Article Abstract

QCA, IVUS and OCT in interventional cardiology in 2011

Authors: Johan H.C. Reiber, Shengxian Tu, Joan C. Tuinenburg, Gerhard Koning, Johannes P. Janssen, Jouke Dijkstra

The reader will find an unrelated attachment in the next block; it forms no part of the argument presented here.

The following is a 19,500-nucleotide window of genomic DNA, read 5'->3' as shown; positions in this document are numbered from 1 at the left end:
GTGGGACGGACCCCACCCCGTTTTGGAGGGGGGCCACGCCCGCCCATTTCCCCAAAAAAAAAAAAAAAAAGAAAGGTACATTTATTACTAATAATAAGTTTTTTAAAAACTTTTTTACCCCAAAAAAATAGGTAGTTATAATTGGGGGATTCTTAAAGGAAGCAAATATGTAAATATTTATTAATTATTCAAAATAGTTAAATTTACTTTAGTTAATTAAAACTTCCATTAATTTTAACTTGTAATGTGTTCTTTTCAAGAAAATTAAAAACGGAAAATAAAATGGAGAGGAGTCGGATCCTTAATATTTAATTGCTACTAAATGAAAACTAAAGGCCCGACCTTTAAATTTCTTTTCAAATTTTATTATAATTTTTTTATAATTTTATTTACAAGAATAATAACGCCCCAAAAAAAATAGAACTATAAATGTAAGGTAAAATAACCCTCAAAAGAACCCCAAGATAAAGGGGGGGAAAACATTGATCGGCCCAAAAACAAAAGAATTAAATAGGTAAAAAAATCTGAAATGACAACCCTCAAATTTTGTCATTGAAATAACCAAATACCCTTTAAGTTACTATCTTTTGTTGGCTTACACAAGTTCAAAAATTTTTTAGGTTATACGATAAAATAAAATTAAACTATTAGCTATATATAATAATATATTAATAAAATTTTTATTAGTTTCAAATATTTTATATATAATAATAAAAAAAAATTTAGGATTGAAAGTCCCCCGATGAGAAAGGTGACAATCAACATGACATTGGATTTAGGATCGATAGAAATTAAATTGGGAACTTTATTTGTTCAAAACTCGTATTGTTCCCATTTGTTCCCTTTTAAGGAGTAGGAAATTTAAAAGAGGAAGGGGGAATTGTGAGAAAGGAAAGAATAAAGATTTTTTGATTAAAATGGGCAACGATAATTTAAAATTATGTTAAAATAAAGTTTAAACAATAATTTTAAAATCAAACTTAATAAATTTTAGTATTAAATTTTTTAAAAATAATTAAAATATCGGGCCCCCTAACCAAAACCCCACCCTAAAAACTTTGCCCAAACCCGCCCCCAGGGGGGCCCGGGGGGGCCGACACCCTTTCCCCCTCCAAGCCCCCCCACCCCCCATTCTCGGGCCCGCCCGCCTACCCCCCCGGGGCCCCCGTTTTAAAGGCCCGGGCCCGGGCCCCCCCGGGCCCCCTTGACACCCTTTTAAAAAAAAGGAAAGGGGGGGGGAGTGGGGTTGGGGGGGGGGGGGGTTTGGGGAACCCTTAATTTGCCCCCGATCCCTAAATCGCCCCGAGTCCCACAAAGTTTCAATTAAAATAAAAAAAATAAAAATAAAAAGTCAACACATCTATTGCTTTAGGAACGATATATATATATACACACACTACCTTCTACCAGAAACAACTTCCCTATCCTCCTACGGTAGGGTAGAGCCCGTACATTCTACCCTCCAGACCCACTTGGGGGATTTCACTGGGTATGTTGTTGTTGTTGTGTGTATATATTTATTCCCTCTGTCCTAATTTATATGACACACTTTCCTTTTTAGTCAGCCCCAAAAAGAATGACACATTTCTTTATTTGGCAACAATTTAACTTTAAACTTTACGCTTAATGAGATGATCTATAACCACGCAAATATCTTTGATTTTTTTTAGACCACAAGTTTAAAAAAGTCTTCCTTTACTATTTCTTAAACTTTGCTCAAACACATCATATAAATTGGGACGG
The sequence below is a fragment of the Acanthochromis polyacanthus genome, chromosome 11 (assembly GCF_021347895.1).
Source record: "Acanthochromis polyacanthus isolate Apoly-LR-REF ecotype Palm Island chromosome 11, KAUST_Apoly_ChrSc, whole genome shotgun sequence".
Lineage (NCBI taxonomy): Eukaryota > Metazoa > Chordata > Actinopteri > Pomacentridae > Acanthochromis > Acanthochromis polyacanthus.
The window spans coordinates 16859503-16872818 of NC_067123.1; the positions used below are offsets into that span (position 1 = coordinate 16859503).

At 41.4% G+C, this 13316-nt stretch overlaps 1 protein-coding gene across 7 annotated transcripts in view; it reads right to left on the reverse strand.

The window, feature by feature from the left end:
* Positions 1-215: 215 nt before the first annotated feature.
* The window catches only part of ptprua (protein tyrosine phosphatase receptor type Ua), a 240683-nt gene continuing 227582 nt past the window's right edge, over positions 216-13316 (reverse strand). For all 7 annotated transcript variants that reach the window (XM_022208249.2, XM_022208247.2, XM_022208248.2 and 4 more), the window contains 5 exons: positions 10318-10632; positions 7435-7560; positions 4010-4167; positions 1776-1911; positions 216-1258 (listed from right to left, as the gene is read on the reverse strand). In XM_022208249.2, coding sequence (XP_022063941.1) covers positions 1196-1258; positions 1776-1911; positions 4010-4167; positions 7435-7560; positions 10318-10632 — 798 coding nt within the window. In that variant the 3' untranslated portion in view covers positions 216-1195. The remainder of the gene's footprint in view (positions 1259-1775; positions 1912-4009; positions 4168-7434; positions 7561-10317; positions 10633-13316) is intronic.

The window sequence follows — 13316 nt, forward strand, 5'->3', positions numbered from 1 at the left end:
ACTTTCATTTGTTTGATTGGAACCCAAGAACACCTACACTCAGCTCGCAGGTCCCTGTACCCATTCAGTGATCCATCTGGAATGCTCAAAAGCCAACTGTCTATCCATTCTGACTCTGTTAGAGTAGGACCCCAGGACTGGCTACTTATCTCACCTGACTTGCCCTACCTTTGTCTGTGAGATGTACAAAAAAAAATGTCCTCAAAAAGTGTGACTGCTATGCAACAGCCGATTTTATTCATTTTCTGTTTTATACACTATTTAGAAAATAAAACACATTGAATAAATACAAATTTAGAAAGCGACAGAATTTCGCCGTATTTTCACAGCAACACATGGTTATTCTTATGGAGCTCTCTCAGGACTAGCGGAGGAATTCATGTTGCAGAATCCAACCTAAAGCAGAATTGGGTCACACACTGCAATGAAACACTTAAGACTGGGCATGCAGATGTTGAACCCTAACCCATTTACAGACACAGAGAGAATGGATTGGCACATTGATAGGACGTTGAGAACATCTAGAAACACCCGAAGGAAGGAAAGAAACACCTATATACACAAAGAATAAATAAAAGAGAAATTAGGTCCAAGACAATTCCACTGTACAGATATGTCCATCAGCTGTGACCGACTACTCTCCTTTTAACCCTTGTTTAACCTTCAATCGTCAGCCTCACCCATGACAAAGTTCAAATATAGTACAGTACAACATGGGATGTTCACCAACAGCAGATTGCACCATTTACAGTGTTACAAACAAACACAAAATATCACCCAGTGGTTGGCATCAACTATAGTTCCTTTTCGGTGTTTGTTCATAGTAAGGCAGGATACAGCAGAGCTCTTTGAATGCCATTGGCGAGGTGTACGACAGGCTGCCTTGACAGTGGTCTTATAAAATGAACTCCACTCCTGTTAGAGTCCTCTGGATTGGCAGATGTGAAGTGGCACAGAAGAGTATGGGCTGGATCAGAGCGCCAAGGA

Over the past 30 years, quantitative coronary arteriography (QCA) has been used extensively as an objective and reproducible tool in clinical research to assess changes in vessel dimensions as a result of interventions, but also as a tool to provide evidence to the interventionalist prior to and after an intervention and at follow-up when necessary. With the increasing complexities of bifurcation stenting, corresponding analytical tools for bifurcation analysis have been developed with extensive reporting schemes. Although intravascular ultrasound (IVUS) has been around for a long time as well, more recent radiofrequency analysis provides additional information about the vessel wall composition; likewise optical coherence tomography (OCT) provides detailed information about the positions of the stent struts and the quality of the stent placement. Combining the information from the X-ray lumenogram and the intravascular imaging devices is mentally a challenging task for the interventionalist. To support the registration of these intravascular images with the X-ray images, 3D QCA has been developed and registered with the IVUS or OCT images, so that at every position along the vessel of interest the luminal data and the vessel wall data by IVUS or the stent strut data by OCT can be combined. From the 3D QCA the selection of the optimal angiographic views can also be facilitated. It is the intention of this overview paper to provide an extensive description of the techniques that we have developed and validated over the past 30 years.